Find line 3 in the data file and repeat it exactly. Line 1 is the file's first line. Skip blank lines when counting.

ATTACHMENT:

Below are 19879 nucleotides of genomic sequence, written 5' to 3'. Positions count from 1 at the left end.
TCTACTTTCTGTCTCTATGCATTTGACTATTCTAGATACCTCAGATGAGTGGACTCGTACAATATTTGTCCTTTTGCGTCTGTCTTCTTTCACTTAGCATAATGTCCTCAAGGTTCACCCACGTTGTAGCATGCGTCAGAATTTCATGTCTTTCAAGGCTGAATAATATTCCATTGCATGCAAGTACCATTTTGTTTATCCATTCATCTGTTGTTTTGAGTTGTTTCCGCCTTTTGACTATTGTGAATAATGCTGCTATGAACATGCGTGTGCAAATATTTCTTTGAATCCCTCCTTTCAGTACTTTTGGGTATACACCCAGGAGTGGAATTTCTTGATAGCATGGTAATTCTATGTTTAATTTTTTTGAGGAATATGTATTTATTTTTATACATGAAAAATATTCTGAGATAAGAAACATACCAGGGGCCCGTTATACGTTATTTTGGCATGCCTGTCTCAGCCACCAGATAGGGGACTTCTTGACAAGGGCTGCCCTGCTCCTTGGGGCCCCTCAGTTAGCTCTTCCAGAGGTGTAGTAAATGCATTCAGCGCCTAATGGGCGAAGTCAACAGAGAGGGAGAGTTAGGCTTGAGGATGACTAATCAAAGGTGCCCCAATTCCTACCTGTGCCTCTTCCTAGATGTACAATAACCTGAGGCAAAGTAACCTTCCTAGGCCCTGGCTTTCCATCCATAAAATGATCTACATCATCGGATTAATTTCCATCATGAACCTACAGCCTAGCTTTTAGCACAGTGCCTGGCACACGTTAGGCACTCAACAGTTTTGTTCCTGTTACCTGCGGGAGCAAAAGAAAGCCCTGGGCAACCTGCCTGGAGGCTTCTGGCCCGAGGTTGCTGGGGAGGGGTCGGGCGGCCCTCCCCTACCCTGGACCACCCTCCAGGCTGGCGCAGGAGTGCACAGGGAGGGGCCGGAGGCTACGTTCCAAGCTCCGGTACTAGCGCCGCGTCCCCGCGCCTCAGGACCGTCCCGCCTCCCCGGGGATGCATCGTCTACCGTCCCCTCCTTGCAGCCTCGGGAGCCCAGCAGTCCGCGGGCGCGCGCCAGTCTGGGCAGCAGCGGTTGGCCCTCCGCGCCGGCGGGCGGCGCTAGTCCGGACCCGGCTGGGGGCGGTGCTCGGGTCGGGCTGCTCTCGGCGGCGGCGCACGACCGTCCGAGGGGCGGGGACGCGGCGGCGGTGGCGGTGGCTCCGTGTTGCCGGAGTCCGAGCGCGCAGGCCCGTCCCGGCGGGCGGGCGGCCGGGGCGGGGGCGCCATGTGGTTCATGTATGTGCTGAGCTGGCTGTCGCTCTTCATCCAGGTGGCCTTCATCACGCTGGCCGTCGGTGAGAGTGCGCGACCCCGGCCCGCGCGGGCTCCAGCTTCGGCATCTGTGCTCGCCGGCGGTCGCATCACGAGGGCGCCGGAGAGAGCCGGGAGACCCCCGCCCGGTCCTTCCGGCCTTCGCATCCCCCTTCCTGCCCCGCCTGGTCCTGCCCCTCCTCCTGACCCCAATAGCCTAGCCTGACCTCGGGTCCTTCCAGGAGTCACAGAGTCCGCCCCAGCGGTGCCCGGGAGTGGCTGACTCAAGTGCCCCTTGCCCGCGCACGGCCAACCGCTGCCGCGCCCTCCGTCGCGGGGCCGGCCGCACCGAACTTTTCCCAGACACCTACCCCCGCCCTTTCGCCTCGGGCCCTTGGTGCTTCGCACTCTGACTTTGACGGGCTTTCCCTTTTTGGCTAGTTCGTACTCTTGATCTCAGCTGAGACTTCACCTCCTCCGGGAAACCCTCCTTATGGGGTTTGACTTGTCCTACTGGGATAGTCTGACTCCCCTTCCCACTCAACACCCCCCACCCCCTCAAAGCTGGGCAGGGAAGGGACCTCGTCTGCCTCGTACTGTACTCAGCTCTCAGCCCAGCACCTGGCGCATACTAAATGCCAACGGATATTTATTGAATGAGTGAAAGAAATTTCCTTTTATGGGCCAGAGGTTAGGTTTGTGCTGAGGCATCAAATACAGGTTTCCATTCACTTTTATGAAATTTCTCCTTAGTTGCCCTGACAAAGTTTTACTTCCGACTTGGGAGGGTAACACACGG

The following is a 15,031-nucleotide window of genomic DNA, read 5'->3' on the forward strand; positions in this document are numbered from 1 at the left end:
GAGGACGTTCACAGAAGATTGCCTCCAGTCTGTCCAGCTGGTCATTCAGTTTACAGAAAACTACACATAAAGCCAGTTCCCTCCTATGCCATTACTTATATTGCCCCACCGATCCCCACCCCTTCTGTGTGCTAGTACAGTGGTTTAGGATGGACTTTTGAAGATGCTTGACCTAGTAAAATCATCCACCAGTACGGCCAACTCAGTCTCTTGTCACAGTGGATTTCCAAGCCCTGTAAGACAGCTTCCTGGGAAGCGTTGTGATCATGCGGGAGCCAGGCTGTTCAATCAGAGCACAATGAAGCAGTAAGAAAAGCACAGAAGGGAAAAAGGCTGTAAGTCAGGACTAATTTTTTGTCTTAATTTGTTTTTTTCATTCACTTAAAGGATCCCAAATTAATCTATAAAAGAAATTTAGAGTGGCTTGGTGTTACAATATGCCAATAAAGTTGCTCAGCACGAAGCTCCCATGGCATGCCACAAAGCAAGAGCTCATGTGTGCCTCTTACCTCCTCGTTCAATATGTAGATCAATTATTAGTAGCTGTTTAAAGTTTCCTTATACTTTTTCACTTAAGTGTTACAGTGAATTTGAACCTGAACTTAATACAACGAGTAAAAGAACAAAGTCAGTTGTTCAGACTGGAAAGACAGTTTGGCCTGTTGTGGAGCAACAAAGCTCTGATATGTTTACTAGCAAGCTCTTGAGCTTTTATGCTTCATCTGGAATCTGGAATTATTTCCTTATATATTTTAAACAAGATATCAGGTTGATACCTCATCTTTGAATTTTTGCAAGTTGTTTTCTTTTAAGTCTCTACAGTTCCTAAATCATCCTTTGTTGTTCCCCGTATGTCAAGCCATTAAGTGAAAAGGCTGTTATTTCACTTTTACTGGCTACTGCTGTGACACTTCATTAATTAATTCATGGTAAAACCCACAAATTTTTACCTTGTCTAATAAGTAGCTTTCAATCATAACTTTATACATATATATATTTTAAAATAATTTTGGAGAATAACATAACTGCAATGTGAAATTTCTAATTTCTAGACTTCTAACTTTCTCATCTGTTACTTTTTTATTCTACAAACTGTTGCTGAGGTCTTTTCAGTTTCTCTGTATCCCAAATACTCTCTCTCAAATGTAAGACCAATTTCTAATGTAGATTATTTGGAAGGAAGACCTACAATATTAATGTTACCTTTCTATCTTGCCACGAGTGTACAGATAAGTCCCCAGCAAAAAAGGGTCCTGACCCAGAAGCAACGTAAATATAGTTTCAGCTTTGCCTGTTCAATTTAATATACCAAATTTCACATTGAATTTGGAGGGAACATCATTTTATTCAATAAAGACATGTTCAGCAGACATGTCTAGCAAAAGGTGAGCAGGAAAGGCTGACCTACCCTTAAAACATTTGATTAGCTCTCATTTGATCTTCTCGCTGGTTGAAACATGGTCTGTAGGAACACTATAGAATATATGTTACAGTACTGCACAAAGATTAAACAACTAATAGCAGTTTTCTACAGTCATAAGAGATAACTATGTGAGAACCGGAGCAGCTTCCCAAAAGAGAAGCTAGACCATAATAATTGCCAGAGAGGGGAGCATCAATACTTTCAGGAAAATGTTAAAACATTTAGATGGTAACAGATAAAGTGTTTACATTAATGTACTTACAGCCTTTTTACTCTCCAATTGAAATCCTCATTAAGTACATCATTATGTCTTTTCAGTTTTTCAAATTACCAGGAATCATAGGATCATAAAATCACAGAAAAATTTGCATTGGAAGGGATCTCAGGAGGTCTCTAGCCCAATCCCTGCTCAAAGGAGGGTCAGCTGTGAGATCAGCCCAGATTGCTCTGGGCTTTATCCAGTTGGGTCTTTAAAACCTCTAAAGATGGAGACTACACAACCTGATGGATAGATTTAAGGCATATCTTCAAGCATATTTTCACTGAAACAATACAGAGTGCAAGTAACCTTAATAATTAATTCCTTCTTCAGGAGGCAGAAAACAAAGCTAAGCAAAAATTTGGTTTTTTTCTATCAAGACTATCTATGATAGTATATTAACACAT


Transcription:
The following is a 15,031-nucleotide window of genomic DNA, read 5'->3' on the forward strand; positions in this document are numbered from 1 at the left end: